We used linear, logistic, or ordinal logistic regression, depending on the nature of the exposure variable, to calculate stabilized weights for confounding, missing covariate data, missing farmer questionnaire (if appropriate), and dropout for each exposure separately and then multiplied the three or four weights to obtain the overall stabilized weight (Cole and Hernán 2008; see also Supplemental Material, p. 4). In all models used to calculate the weights (see Supplemental Material, p. 4), we fit age as a restricted, quadratic spline with knots at 40, 48, and 57 years of age based on percentiles of the age distribution in all cases whereas diabetes, education, and state were modeled as shown in Table 1. We applied the overall stabilized weight to polytomous logistic regression models for depression that contained the exposure of interest as the only explanatory variable in the same way that sampling weights are applied when analyzing data from complex survey sampling designs (Cole and Hernán 2008). We calculated 95% CIs using robust variance estimates because using weights induces within-subject correlation (Hernán et al. 2000). We also conducted a sensitivity analysis without weighting; we used standard regression methods to adjust for potential confounding but without adjustment for potential biases from missing covariate data, missing farmer questionnaire, or dropout.
We used four criteria to evaluate the appropriateness of the weights used in our analyses: a) nearness of the mean weight to one, b) number of extreme weights (e.g., < 0.05 or > 20), c) positivity, and d) bias–variance (validity–precision) tradeoff (Cole and Hernán 2008). We did not consider the c-statistic, Hosmer–Lemeshow statistic, or any other measure of goodness-of-fit to select variables for inclusion in our models for the weights because doing so can lead to bias (from unbalanced confounders or balanced nonconfounders including instrumental variables), reduced precision, nonpositivity, and/or restricted inference (Westreich et al. 2011). To informally assess the bias–variance tradeoff (Winer 1978), we progressively truncated the overall stabilized weights by resetting weights less (or greater) than a certain percentile to the value of that percentile (Cole and Hernán 2008). Regarding the ORs derived from the untruncated weights as the “true” values, we informally evaluated bias–variance tradeoff by evaluating how features of both the weights and the corresponding ORs changed with increasing truncation. We considered nearness of the mean weight to one, reduction in number of extreme weights, and a balance between increased “bias” and reduced variance in the estimated ORs (Cole and Hernán 2008). Truncating the overall stabilized weights at the first and 99th percentiles appeared to be the best balance of validity and precision and mitigated problems identified by all of the criteria in this analysis.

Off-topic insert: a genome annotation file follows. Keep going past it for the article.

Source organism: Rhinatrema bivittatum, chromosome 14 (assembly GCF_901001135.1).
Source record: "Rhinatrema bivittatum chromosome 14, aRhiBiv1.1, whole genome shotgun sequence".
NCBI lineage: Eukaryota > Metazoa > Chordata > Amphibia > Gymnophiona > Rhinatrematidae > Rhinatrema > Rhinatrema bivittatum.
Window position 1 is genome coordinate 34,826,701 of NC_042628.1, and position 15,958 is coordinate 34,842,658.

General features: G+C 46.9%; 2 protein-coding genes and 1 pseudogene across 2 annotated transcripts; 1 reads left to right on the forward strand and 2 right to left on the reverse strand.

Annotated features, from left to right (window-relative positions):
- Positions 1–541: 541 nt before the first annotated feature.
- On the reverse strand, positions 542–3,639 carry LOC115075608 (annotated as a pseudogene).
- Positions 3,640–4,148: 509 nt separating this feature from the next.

We conducted several additional sensitivity analyses. We augmented models for ever-use of pesticide classes or individual pesticides by adding potentially confounding variables one at a time in models for all the different types of weights. These variables were number of children, doctor visits in the past year, farm size, use of chemical-resistant gloves, and cumulative lifetime days of use of any pesticide. We included all variables in Table 1 and in Supplemental Material, Table S1, in models for the dropout weights to evaluate whether there were selection effects beyond that captured by the covariates in the second MSAS. To account for correlations between use of different pesticides, we added the pesticide that was most strongly correlated with the pesticide of interest to models for the weights. We refit models excluding applicators who reported physician-diagnosed pesticide poisoning to evaluate whether or not results were driven by pesticide poisoning. Finally, we evaluated effect measure modification by state or by use of chemical-resistant gloves using the likelihood ratio test at α = 0.1. We performed all analyses via SAS version 9.2 (SAS Institute Inc., Cary, NC).